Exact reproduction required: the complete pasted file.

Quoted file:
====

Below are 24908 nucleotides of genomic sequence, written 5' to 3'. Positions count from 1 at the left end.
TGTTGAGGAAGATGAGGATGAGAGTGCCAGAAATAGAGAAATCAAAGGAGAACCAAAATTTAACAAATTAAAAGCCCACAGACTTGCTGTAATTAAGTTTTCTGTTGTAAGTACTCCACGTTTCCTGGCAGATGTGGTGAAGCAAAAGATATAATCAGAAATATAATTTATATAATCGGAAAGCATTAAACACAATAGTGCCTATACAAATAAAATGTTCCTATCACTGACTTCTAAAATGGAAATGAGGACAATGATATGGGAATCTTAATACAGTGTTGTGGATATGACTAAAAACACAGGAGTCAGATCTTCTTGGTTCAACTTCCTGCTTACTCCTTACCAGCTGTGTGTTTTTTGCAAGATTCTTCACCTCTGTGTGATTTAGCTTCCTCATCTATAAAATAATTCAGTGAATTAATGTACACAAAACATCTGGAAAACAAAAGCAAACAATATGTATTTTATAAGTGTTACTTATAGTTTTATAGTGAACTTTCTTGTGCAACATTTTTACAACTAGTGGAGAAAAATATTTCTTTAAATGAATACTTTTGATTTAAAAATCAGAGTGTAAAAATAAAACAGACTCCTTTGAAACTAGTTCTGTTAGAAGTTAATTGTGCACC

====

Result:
Below are 24908 nucleotides of genomic sequence, written 5' to 3'. Positions count from 1 at the left end.
TGTTGAGGAAGATGAGGATGAGAGTGCCAGAAATAGAGAAATCAAAGGAGAACCAAAATTTAACAAATTAAAAGCCCACAGACTTGCTGTAATTAAGTTTTCTGTTGTAAGTACTCCACGTTTCCTGGCAGATGTGGTGAAGCAAAAGATATAATCAGAAATATAATTTATATAATCGGAAAGCATTAAACACAATAGTGCCTATACAAATAAAATGTTCCTATCACTGACTTCTAAAATGGAAATGAGGACAATGATATGGGAATCTTAATACAGTGTTGTGGATATGACTAAAAACACAGGAGTCAGATCTTCTTGGTTCAACTTCCTGCTTACTCCTTACCAGCTGTGTGTTTTTTGCAAGATTCTTCACCTCTGTGTGATTTAGCTTCCTCATCTATAAAATAATTCAGTGAATTAATGTACACAAAACATCTGGAAAACAAAAGCAAACAATATGTATTTTATAAGTGTTACTTATAGTTTTATAGTGAACTTTCTTGTGCAACATTTTTACAACTAGTGGAGAAAAATATTTCTTTAAATGAATACTTTTGATTTAAAAATCAGAGTGTAAAAATAAAACAGACTCCTTTGAAACTAGTTCTGTTAGAAGTTAATTGTGCACC